Cheveldayoff was right about seeing improvement before losing Burmistrov. I like Antropov and Wellwood, but this lineup has a lot more balance and simply more NHL quality players. It also has more grit and size throughout, which the Jets have identified as a requirement of their 2-1-2 swarm forecheck. Perhaps this season we’ll see some more sustained pressure from the Jets, who struggled to hold the zone when the top line was on the bench. 

What’s left to do?

Photo by MattBritt00

Of course, the day I proclaim the roster mostly set, Burmistrov departs for Ak Bars Kazan and puts into stark detail just how shallow the Jets depth is. The roster has 23 players on it (assuming the rest of the RFAs are signed) with a battle on defence for the 8th spot and a hole both on the third line and the penalty kill, where Burmistrov was perhaps the best the Jets had available.

  • Though the roster is full, there is still obvious areas of possible improvement.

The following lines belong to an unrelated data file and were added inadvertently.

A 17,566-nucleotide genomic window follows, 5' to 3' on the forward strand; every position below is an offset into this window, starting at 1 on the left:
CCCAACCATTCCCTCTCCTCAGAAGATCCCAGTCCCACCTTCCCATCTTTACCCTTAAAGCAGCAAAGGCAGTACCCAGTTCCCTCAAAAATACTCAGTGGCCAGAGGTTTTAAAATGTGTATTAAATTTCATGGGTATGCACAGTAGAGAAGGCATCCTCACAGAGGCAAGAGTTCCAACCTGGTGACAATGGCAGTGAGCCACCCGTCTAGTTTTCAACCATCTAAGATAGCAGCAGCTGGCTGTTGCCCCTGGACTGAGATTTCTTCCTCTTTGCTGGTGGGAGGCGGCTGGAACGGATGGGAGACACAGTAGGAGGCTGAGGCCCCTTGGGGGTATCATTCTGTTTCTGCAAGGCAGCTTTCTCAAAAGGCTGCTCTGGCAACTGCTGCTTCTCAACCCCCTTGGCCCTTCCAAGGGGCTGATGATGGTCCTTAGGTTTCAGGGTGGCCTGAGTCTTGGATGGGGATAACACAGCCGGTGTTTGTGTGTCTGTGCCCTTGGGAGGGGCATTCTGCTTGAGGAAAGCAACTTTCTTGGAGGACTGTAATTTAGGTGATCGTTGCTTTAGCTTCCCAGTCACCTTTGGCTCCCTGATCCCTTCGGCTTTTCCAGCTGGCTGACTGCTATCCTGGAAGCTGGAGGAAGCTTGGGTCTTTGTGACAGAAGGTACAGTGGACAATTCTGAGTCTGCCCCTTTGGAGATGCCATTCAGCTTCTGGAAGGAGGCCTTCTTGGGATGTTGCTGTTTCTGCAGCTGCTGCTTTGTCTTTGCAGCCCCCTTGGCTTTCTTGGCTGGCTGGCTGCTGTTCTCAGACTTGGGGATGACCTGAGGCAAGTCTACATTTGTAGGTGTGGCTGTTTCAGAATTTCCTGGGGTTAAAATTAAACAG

• Let’s deal with Burmistrov first. His depature means that after bringing Setoguchi in, there remains a huge hole at RW – this time for someone who can kill penalties, add some toughness, and bring depth scoring.
  • Matt Halischuk might be the closest clone to Burmistrov currently available (without the upside room for development), but perhaps Matt D’Agostini, Chad LaRose, or Brandon Yip will be considered. 
  • Better yet, the Jets could continue to surprise us this summer and bring in a quality NHL player – Mason Raymond (LH, attacks from the right) or Peter Mueller could be quality options for the wing. 
  • I would put money on Postma being the odd man out in the 9 defenceman shuffle. Redmond had an impressive showing in limited games as a Jet last season, has size, and is considered a ‘multi-tool’ defenceman, of which the Jets have very few. Kulda was never used, but was brought over from Russia and never sent down either. It seems he’s getting an organizational push based on his flight risk. Alternatively, he just lost his job to Adam Pardy. 
  • Postma is, of course, waiver eligible. His puck movement is strong, but given that he made some very visible mistakes at 24 years old in limited minutes at the bottom end of the roster on the 17th place team, I don’t expect him to be taken.